The Naked Light
Oh, incandescent light, how we took you for granted. For generations you submitted to our embarrassment at your bulbous form. We draped your nakedness with cloth and paper shades, some pleated and ruffled as a Victorian petticoat, or tamped your warm glow in glass globes or metal hats. We shunned your nakedness. A bare bulb was too harsh, too intense, too exposed. It signified the heat of interrogation rooms or the shabbiness of a skidrow flophouse.
But now that the incandescent bulb has been usurped by a curlicue cousin, the energy efficient, longer-lived fluorescent bulb, exposed incandescent bulbs have become the latest design trend. In New York restaurants, wire filaments spark under unfrosted glass, imparting a glow, so restaurateurs claim, that’s the closest thing to candlelight.
Tom Colicchio’s Craft started the bare bulb trend.
Bob Rosenzweig has been making vintage Edison-era reproduction light bulbs for 30 years at his company Aamsco Lighting, for museums and old house fanatics. With incandescent light bulbs being phased out (some European countries have already banned them, and Ikea announced last spring that it would stop selling them at the end of the year), Rosenzweig has seen a sudden surge in interest and a new market for his product in upscale restaurants.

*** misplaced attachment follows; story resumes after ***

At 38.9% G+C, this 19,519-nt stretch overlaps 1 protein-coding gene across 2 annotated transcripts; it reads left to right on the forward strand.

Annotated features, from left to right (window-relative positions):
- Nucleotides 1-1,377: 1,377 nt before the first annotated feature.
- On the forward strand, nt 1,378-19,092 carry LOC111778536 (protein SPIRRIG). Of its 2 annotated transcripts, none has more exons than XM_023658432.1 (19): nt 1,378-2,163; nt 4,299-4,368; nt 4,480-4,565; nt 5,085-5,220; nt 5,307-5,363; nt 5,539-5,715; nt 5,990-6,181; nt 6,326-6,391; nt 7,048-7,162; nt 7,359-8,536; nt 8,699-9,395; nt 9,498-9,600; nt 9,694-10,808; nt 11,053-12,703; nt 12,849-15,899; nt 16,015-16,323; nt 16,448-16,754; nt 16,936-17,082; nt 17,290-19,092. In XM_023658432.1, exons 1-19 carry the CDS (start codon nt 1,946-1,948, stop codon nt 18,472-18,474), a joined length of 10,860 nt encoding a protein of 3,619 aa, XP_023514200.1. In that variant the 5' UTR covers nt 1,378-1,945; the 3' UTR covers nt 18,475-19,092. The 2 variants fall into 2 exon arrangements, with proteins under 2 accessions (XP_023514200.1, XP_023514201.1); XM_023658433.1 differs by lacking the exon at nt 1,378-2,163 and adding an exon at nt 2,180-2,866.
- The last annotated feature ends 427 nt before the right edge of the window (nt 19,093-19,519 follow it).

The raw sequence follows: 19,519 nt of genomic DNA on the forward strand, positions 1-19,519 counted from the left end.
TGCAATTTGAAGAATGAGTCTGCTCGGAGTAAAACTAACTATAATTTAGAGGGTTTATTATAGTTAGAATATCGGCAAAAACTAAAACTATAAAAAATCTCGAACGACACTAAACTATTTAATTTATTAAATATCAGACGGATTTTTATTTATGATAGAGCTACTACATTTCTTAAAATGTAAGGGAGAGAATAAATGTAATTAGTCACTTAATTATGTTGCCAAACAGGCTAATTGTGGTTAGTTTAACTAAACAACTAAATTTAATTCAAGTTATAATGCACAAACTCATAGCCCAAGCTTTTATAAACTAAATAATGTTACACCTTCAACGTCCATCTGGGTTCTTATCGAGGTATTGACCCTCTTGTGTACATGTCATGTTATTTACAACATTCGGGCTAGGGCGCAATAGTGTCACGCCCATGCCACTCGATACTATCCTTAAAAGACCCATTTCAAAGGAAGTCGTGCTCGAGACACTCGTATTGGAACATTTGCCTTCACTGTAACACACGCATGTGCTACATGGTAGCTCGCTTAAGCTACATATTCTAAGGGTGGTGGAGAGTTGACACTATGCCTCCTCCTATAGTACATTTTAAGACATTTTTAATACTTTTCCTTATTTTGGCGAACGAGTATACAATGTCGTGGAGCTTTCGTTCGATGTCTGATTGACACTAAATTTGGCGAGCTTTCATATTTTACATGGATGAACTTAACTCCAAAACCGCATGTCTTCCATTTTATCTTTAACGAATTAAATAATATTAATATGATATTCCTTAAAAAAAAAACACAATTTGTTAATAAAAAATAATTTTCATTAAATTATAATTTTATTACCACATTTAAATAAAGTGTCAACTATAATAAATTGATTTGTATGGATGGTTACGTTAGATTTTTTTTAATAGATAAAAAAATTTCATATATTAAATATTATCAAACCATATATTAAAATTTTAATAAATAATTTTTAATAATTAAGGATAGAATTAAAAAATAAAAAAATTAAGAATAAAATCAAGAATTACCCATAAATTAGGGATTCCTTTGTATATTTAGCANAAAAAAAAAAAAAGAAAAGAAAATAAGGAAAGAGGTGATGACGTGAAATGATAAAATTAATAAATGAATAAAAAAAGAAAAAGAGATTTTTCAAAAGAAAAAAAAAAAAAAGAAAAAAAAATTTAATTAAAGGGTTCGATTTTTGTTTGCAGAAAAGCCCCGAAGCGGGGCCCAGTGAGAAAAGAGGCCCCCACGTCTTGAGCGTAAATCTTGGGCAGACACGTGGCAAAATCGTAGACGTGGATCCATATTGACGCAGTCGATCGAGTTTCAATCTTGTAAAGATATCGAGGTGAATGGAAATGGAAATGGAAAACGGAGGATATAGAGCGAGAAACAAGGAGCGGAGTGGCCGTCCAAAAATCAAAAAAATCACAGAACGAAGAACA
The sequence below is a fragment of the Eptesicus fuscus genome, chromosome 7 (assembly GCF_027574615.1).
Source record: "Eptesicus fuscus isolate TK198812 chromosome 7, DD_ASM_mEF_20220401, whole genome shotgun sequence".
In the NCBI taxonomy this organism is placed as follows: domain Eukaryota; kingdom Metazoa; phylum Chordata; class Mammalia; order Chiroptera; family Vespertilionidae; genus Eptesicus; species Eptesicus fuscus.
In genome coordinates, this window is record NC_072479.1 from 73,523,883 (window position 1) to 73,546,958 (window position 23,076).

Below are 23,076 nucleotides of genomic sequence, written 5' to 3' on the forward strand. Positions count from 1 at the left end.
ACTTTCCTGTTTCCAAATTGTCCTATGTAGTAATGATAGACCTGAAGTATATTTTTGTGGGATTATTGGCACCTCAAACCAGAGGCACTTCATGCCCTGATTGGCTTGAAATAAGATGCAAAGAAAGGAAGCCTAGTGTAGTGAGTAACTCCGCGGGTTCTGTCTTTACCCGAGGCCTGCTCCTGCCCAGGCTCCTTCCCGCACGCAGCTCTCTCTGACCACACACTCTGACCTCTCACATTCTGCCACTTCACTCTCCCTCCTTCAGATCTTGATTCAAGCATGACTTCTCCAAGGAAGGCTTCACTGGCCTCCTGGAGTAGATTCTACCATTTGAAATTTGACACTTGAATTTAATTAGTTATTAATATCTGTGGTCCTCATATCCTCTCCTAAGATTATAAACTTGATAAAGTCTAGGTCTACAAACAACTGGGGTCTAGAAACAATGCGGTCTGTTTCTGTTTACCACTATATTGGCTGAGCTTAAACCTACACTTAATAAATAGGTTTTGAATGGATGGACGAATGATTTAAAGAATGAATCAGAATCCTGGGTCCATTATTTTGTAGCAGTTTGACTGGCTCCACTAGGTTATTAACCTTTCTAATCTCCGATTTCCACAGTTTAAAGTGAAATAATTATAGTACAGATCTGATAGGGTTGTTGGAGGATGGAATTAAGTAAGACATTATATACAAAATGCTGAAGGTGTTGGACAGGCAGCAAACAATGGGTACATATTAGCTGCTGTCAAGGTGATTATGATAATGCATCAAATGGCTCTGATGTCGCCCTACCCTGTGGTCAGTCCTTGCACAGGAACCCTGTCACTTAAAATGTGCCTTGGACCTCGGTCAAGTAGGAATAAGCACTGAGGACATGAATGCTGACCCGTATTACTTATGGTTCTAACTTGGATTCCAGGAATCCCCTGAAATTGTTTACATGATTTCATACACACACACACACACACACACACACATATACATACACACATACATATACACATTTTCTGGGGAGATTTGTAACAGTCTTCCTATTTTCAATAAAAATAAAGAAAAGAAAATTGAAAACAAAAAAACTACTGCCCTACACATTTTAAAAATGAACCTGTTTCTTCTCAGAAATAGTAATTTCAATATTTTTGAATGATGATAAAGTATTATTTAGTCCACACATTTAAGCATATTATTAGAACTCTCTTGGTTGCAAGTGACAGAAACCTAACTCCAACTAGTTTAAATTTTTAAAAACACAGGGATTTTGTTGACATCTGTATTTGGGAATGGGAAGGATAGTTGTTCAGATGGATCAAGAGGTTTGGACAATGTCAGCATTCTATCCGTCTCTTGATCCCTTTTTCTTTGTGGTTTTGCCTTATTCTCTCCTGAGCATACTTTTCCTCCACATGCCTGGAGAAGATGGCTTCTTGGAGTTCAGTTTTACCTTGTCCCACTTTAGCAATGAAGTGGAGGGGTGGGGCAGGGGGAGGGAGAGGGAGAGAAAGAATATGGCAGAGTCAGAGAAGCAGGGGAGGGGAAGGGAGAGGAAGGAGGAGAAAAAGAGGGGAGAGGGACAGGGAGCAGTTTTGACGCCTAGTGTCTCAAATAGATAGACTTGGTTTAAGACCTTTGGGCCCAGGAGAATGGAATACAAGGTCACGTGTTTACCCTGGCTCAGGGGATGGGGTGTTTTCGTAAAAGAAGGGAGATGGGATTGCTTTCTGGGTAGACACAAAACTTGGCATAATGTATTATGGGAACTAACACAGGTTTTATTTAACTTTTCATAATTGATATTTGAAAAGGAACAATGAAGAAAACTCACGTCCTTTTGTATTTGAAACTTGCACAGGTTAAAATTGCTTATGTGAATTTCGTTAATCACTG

There’s a blatantly un-PC defiance in the trend: “Everybody’s going green, but we’re still hot and red,” Rosenzweig said in the New York Times. “My bulbs use a lot of energy and make the air conditioning work overtime.”
This killowatts-be-damned attitude has earned manufacturers like Rosenzweig and the designers who buy their products the scorn of Grist and other environmental websites. But, in my mind, all this reveling in raw incandescence has little to do with rebellion. Bare bulbs are hardly the interior design equivalent of driving a Hummer. You should feel sorry for the poor light bulb. To be stripped down, exposed, and rendered hip is a sure sign that your time has passed. The design statement is simply a parting shot, as a once ubiquitous and invisible technology enjoys one final blazing night on the town before it sputters out.
Author’s Note: This is not the last posting about light you’ll be reading here. The incandescent bulb won’t pass unnoticed in Obsolescing. The technology of light is one of our fascinations, Exhibit A in our premise that we view our technologies differently depending on whether they are on the way in or out (see last summer’s post The Nature of Elegy for Robert Louis Stevenson’s horrifed view of incandescence when that technology was new.) So more on light anon!
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